The Nernst Equation given above relates the electromotive force of an electrochemical half- or full-cell reaction to the Standard Electrode Potential, temperature, activities of reactant and products, and number of electron transferred during the net redox (reduction and oxidation) reaction (Chem.LibreTexts.org, 2015; Wikipedia, 2017) where
R is the gas constant defined as 8.3144598(48) J·K-1·mol-1. F is the Faraday constant defined as 96485.33289(59) C·mol-1. E is the electromotive force in Voltz (V). E° is the standard electrode potential in Voltz (V). T is the temperature in the Kelvin scale. n is the number of electrons transferred during the net redox reaction. Qeq is a reaction quotient or ratio of reactants and product activities (often approximated by concentrations).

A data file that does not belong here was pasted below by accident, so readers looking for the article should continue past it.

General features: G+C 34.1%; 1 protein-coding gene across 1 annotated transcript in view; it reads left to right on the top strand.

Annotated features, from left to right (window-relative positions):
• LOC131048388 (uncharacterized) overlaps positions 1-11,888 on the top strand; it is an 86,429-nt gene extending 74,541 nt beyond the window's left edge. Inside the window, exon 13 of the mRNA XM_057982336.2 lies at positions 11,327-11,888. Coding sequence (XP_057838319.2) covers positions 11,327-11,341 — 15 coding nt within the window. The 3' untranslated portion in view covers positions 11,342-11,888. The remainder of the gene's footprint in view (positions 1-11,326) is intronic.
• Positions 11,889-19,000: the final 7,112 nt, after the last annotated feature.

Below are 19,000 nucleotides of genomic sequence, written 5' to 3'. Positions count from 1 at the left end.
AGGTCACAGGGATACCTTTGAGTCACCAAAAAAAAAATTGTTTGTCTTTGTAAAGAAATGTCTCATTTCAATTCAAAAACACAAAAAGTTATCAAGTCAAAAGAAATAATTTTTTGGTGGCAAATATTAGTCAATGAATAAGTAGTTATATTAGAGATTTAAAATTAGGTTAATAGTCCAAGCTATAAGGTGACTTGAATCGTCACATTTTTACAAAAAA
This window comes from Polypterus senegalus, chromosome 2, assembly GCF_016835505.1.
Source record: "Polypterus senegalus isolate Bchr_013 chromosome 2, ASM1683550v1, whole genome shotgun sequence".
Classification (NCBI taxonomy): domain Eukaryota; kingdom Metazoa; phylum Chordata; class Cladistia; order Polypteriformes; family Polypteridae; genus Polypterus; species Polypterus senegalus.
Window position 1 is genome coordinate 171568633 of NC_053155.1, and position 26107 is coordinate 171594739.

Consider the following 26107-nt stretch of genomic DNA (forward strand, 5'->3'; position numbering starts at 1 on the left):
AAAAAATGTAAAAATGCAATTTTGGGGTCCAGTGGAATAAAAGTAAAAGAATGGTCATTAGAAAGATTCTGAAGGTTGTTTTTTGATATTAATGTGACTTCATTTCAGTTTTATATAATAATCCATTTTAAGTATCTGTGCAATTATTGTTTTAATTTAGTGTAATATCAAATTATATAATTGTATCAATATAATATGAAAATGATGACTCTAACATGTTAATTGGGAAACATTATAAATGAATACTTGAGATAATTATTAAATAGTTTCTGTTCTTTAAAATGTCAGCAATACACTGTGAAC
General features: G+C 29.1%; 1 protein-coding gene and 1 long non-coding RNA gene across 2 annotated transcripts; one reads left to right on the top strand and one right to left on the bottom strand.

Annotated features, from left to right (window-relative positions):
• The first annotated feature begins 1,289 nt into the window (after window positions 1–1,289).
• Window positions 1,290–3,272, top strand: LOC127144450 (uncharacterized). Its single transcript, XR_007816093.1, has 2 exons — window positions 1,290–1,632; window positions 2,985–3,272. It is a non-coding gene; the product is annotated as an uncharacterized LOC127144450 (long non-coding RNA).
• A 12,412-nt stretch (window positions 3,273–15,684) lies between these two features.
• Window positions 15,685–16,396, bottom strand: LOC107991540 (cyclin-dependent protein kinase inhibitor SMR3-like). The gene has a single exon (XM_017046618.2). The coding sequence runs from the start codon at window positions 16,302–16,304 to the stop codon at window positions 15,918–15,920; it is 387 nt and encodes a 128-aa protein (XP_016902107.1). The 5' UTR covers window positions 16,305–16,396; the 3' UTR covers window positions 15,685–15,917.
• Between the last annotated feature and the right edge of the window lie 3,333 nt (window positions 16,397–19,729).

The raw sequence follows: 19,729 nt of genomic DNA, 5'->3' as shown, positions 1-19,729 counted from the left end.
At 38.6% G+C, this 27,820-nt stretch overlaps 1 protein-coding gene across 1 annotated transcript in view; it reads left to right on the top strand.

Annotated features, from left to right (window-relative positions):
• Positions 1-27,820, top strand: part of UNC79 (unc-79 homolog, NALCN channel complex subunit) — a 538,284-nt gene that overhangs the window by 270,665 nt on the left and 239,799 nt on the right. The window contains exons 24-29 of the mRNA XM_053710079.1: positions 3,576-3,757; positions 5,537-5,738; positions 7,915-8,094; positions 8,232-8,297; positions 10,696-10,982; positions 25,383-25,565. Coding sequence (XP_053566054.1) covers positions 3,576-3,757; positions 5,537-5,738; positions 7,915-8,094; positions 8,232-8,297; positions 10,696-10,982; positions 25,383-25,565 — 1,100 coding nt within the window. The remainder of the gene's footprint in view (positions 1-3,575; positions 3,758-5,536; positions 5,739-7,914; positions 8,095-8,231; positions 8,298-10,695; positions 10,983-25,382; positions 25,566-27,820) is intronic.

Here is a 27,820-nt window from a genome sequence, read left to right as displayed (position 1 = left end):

If T is in Celsius, Fahrenheit, Rankine, or other units, it must be converted to kelvins. We have developed a Temperature Converter tool that simplifies all these conversions.
When changing units, you may want to follow NIST 2006 guidelines for expressing results to a given number of significant digits:
If the first significant digit of the converted value is greater than or equal to the first significant digit of the original value, round the converted value to the same number of significant digits as there are in the original value.
If the first significant digit of the converted value is smaller than the first significant digit of the original value, round to one more significant digit.